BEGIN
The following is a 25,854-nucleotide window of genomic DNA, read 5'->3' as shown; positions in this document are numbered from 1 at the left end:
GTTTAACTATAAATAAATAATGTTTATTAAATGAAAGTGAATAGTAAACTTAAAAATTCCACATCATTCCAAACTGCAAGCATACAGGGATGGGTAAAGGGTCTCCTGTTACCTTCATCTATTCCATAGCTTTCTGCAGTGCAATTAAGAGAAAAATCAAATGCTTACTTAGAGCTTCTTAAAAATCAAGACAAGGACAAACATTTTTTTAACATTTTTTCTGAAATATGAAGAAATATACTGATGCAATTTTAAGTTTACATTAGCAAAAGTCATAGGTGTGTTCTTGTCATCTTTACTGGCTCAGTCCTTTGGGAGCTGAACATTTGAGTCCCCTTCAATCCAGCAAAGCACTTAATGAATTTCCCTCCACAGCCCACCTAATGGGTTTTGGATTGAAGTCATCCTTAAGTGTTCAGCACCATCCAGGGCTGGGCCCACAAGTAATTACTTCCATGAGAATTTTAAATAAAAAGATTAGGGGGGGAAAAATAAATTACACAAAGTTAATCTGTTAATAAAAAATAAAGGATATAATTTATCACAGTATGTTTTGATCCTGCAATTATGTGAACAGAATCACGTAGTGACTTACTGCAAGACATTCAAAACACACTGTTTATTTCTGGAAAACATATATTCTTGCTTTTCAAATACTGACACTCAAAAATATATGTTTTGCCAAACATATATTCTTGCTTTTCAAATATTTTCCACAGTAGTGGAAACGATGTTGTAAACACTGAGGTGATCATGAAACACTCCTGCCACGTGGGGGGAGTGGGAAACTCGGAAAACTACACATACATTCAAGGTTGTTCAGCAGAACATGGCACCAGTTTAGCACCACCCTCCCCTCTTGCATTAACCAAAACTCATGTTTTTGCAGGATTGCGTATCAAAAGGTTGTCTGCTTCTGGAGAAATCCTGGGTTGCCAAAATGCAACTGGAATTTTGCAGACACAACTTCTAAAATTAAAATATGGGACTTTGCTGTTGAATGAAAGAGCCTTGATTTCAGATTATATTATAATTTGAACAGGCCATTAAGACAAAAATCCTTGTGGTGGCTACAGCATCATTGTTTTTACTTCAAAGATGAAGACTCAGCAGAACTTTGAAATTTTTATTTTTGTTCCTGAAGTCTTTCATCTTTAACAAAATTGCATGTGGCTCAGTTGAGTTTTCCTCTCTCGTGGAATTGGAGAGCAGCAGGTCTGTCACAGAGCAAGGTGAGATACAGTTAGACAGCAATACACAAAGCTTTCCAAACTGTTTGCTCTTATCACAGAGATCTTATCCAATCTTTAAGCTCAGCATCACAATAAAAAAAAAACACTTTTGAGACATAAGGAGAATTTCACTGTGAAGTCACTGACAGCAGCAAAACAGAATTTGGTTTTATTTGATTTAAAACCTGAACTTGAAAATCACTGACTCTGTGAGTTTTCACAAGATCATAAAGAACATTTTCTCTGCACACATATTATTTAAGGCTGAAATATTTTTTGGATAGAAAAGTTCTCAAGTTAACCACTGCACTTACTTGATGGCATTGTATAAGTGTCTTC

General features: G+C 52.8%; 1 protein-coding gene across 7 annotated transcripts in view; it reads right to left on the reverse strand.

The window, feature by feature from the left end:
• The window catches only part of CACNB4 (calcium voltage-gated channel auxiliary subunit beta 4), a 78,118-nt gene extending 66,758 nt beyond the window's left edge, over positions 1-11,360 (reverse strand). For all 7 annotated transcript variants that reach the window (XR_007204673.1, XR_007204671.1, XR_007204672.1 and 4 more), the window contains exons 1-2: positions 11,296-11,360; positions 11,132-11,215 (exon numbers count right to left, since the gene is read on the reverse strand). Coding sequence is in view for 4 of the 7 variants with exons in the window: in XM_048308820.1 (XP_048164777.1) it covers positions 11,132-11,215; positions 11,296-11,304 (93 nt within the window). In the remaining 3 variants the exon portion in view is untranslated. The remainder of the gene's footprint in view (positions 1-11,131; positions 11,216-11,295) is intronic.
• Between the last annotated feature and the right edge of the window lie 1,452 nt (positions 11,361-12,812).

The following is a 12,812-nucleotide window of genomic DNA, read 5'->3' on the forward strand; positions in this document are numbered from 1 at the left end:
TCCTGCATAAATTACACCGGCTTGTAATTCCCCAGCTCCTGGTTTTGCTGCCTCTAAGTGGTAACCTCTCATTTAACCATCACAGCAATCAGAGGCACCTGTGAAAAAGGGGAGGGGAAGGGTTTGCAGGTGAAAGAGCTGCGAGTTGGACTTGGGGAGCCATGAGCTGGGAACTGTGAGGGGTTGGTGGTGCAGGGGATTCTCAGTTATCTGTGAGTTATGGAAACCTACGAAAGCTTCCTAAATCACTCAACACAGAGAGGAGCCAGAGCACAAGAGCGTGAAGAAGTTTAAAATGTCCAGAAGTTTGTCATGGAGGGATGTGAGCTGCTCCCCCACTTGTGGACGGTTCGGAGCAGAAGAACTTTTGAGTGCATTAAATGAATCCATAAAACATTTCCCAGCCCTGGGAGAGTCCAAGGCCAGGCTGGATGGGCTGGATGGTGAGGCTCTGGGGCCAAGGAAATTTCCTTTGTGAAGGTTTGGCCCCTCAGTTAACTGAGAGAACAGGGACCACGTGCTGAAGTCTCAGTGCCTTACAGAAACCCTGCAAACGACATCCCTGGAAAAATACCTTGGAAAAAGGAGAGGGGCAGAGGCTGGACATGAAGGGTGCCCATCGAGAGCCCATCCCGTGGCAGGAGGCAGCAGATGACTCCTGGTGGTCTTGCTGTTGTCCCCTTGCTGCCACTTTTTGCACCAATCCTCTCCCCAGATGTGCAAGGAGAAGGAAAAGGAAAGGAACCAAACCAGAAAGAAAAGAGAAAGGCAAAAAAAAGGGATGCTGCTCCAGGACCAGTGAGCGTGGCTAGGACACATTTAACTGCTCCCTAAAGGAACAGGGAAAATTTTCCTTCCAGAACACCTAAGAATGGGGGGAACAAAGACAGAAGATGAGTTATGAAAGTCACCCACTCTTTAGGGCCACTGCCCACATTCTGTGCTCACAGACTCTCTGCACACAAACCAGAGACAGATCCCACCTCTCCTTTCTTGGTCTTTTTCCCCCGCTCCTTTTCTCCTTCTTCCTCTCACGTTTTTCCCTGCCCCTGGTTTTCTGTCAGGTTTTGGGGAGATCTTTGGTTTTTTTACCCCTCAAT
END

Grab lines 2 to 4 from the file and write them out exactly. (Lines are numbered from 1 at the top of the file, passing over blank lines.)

GTTTAACTATAAATAAATAATGTTTATTAAATGAAAGTGAATAGTAAACTTAAAAATTCCACATCATTCCAAACTGCAAGCATACAGGGATGGGTAAAGGGTCTCCTGTTACCTTCATCTATTCCATAGCTTTCTGCAGTGCAATTAAGAGAAAAATCAAATGCTTACTTAGAGCTTCTTAAAAATCAAGACAAGGACAAACATTTTTTTAACATTTTTTCTGAAATATGAAGAAATATACTGATGCAATTTTAAGTTTACATTAGCAAAAGTCATAGGTGTGTTCTTGTCATCTTTACTGGCTCAGTCCTTTGGGAGCTGAACATTTGAGTCCCCTTCAATCCAGCAAAGCACTTAATGAATTTCCCTCCACAGCCCACCTAATGGGTTTTGGATTGAAGTCATCCTTAAGTGTTCAGCACCATCCAGGGCTGGGCCCACAAGTAATTACTTCCATGAGAATTTTAAATAAAAAGATTAGGGGGGGAAAAATAAATTACACAAAGTTAATCTGTTAATAAAAAATAAAGGATATAATTTATCACAGTATGTTTTGATCCTGCAATTATGTGAACAGAATCACGTAGTGACTTACTGCAAGACATTCAAAACACACTGTTTATTTCTGGAAAACATATATTCTTGCTTTTCAAATACTGACACTCAAAAATATATGTTTTGCCAAACATATATTCTTGCTTTTCAAATATTTTCCACAGTAGTGGAAACGATGTTGTAAACACTGAGGTGATCATGAAACACTCCTGCCACGTGGGGGGAGTGGGAAACTCGGAAAACTACACATACATTCAAGGTTGTTCAGCAGAACATGGCACCAGTTTAGCACCACCCTCCCCTCTTGCATTAACCAAAACTCATGTTTTTGCAGGATTGCGTATCAAAAGGTTGTCTGCTTCTGGAGAAATCCTGGGTTGCCAAAATGCAACTGGAATTTTGCAGACACAACTTCTAAAATTAAAATATGGGACTTTGCTGTTGAATGAAAGAGCCTTGATTTCAGATTATATTATAATTTGAACAGGCCATTAAGACAAAAATCCTTGTGGTGGCTACAGCATCATTGTTTTTACTTCAAAGATGAAGACTCAGCAGAACTTTGAAATTTTTATTTTTGTTCCTGAAGTCTTTCATCTTTAACAAAATTGCATGTGGCTCAGTTGAGTTTTCCTCTCTCGTGGAATTGGAGAGCAGCAGGTCTGTCACAGAGCAAGGTGAGATACAGTTAGACAGCAATACACAAAGCTTTCCAAACTGTTTGCTCTTATCACAGAGATCTTATCCAATCTTTAAGCTCAGCATCACAATAAAAAAAAAACACTTTTGAGACATAAGGAGAATTTCACTGTGAAGTCACTGACAGCAGCAAAACAGAATTTGGTTTTATTTGATTTAAAACCTGAACTTGAAAATCACTGACTCTGTGAGTTTTCACAAGATCATAAAGAACATTTTCTCTGCACACATATTATTTAAGGCTGAAATATTTTTTGGATAGAAAAGTTCTCAAGTTAACCACTGCACTTACTTGATGGCATTGTATAAGTGTCTTC

General features: G+C 52.8%; 1 protein-coding gene across 7 annotated transcripts in view; it reads right to left on the reverse strand.

The window, feature by feature from the left end: